To a person casually familiar with window tinting from decades past, residential window films are synonymous with one thing: Light Loss. You want to block 65% of the solar energy and heat coming into your home? Your room is now 65% darker. You now have a dark, shiny building that looks more like you’re trying to hide something inside than you’re trying to save money on heating bills.
Except none of that is true anymore, and hasn’t been true for the last 20 years. That’s why, among other things, the industry usually refers to the process as “Window Film” rather than “Window Tinting”. Because the new solar-control film is practically invisible, with no discernible reduction in light levels — but still working to counteract the heat buildup in your house and block damaging ultra-violet rays.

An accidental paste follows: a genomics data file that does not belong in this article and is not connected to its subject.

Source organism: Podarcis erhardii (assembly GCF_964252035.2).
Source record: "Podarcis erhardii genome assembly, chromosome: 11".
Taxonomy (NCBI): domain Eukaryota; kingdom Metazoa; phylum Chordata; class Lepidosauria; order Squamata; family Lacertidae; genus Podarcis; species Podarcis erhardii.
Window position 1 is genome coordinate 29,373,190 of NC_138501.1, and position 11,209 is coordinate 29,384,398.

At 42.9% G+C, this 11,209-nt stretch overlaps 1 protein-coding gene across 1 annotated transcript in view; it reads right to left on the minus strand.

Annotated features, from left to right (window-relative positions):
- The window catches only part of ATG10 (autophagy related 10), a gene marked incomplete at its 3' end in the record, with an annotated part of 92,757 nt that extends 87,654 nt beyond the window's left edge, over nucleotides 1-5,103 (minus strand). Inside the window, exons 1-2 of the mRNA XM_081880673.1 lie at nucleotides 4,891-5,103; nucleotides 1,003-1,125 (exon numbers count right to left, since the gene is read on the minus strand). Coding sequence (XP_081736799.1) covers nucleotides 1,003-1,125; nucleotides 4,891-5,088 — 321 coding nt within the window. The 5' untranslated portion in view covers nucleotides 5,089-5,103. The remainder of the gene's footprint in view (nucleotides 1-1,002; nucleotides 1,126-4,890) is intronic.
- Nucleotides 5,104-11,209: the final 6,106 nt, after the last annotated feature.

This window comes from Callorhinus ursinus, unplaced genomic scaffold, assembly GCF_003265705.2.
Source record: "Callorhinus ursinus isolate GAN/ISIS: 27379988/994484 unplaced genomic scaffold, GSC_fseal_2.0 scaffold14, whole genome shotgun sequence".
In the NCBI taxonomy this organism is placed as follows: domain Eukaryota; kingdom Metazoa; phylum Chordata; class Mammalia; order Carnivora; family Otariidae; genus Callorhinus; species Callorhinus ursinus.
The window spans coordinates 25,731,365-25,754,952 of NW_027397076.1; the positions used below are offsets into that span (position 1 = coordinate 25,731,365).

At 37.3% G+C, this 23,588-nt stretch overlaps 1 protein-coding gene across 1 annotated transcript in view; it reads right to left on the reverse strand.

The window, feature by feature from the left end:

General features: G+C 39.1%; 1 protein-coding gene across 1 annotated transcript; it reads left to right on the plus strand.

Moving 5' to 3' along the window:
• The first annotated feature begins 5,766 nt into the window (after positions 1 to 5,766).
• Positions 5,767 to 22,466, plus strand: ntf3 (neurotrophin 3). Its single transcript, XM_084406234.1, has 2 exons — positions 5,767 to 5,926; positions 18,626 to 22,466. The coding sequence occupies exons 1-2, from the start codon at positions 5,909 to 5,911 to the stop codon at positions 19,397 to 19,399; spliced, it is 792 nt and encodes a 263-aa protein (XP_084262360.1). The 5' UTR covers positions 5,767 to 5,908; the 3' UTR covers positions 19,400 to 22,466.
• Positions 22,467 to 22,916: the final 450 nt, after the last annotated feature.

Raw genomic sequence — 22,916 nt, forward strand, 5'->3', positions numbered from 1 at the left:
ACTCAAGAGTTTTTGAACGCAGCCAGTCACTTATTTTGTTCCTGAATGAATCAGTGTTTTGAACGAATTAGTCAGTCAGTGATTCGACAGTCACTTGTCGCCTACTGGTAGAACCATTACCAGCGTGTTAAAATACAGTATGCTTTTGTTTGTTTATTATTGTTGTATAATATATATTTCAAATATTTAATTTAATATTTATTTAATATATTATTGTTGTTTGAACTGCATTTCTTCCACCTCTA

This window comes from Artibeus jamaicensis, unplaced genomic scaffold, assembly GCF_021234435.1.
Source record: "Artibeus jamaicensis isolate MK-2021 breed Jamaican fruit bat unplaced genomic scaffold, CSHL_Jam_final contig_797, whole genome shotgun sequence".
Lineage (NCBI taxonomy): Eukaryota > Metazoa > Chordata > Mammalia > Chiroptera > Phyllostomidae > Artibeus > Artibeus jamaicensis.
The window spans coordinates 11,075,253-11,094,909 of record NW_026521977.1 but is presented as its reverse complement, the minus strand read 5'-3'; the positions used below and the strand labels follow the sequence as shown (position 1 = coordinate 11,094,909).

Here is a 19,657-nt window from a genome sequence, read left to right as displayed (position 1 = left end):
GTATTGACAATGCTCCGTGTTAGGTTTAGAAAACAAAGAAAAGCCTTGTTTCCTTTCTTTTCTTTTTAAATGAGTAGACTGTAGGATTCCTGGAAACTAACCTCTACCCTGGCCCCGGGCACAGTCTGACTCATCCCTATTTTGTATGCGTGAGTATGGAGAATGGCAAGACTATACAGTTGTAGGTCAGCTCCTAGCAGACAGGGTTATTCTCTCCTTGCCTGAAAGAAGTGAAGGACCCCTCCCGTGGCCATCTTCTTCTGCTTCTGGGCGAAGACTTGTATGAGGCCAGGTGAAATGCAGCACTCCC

“Today’s technology uses absorbing metals and materials that have reflectors we can’t see,” said Darrell Smith, executive director of the International Window Film Association. “The harmful rays are still absorbed or reflected, but this work is done outside of the visible light spectrum. Today’s films can stop solar energy and be color-neutral.”